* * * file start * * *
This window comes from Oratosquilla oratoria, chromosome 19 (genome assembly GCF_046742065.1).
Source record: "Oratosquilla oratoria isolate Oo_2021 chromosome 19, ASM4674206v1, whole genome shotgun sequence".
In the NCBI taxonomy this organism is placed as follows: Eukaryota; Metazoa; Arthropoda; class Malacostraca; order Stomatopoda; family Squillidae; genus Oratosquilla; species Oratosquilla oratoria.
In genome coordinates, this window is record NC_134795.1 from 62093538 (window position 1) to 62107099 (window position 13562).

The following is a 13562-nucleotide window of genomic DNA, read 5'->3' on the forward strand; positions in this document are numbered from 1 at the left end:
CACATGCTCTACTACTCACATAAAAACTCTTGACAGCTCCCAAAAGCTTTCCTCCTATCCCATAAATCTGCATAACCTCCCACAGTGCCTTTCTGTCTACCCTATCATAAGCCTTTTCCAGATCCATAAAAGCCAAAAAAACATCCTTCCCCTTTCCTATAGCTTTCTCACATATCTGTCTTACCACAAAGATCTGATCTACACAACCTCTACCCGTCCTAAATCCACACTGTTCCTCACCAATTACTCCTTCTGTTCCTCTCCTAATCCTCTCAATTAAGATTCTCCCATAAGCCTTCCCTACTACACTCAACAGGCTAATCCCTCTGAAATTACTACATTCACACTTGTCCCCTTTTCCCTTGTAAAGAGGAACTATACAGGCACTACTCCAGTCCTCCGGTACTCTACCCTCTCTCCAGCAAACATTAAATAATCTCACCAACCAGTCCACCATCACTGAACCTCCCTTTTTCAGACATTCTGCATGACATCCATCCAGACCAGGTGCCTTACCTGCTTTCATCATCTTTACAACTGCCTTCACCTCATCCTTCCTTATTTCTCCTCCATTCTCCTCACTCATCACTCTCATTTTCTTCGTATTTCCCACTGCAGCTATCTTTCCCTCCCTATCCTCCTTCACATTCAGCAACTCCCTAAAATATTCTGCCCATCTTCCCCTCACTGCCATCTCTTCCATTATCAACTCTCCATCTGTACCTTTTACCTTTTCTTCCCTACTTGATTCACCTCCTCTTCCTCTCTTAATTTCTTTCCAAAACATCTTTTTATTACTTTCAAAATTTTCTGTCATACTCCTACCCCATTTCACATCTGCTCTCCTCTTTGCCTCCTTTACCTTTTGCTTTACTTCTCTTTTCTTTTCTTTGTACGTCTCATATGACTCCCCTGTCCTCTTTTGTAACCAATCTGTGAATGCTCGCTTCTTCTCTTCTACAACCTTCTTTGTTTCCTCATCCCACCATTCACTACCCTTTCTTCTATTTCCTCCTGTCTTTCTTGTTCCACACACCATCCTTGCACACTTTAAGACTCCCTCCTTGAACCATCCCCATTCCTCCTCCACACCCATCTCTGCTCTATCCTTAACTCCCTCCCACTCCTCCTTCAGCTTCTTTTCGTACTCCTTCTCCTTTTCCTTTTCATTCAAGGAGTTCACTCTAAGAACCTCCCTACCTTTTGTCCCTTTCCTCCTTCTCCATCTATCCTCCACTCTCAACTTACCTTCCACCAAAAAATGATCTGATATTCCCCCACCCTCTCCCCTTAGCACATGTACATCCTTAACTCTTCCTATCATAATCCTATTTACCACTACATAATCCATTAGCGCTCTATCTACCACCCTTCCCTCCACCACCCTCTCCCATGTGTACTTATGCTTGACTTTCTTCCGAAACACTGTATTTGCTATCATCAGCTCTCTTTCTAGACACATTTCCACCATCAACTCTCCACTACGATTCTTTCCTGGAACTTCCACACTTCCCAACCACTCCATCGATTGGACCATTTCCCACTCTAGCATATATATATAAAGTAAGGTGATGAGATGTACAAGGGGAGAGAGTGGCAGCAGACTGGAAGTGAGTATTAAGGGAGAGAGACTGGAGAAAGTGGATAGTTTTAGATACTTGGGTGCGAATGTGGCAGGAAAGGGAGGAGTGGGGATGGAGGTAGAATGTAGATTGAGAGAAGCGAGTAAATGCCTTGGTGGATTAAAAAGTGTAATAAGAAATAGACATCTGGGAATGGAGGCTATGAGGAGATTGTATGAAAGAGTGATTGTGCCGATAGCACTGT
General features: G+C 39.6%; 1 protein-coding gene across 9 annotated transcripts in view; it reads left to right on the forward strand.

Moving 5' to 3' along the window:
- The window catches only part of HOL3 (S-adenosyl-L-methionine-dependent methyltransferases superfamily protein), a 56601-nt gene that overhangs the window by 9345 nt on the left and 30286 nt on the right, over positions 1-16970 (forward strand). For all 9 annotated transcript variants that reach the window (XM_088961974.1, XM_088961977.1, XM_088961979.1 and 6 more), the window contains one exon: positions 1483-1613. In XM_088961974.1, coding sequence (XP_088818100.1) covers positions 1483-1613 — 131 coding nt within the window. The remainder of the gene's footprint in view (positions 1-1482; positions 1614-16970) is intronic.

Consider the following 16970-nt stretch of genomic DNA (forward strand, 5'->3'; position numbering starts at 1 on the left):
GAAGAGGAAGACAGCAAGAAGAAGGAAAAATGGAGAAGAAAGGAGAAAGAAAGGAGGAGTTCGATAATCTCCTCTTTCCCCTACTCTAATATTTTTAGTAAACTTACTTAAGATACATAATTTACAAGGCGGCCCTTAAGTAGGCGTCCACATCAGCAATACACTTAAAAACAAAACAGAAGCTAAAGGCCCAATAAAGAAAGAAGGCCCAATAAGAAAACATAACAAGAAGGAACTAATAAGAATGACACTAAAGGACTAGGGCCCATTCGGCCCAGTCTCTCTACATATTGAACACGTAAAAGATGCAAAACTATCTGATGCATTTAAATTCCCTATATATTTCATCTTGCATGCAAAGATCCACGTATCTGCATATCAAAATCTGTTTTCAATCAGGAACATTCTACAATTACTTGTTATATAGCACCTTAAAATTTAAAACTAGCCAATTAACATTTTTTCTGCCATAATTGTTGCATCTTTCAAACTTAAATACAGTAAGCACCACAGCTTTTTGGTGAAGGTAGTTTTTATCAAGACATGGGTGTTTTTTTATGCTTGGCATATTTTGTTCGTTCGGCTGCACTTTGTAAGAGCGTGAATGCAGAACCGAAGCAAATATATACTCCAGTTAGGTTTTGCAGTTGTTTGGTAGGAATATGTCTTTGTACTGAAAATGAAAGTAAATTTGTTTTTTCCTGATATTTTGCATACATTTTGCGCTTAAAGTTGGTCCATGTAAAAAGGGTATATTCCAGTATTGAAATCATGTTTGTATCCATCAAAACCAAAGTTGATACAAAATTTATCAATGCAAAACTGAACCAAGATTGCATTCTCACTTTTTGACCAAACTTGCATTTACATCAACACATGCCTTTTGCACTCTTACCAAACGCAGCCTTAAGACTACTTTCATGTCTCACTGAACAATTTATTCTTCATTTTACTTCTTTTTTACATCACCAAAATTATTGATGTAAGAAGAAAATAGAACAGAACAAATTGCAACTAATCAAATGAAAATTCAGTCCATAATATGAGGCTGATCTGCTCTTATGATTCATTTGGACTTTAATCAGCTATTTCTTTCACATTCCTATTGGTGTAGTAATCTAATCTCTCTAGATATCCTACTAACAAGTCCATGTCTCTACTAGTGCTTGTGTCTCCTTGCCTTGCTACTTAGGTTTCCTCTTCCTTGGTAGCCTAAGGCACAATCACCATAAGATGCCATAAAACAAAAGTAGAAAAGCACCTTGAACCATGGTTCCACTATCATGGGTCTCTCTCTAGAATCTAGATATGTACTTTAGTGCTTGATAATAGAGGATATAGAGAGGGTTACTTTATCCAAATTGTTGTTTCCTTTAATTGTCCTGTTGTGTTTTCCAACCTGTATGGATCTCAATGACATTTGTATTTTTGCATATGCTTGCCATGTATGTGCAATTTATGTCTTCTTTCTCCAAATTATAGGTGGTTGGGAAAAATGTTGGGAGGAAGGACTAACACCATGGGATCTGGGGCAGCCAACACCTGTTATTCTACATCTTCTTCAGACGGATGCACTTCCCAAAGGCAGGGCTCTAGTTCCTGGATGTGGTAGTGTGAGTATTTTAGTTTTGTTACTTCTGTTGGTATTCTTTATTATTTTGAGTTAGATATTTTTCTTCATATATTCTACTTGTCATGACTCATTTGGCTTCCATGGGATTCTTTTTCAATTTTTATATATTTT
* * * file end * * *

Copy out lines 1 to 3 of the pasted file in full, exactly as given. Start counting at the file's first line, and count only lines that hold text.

This window comes from Oratosquilla oratoria, chromosome 19 (genome assembly GCF_046742065.1).
Source record: "Oratosquilla oratoria isolate Oo_2021 chromosome 19, ASM4674206v1, whole genome shotgun sequence".
In the NCBI taxonomy this organism is placed as follows: Eukaryota; Metazoa; Arthropoda; class Malacostraca; order Stomatopoda; family Squillidae; genus Oratosquilla; species Oratosquilla oratoria.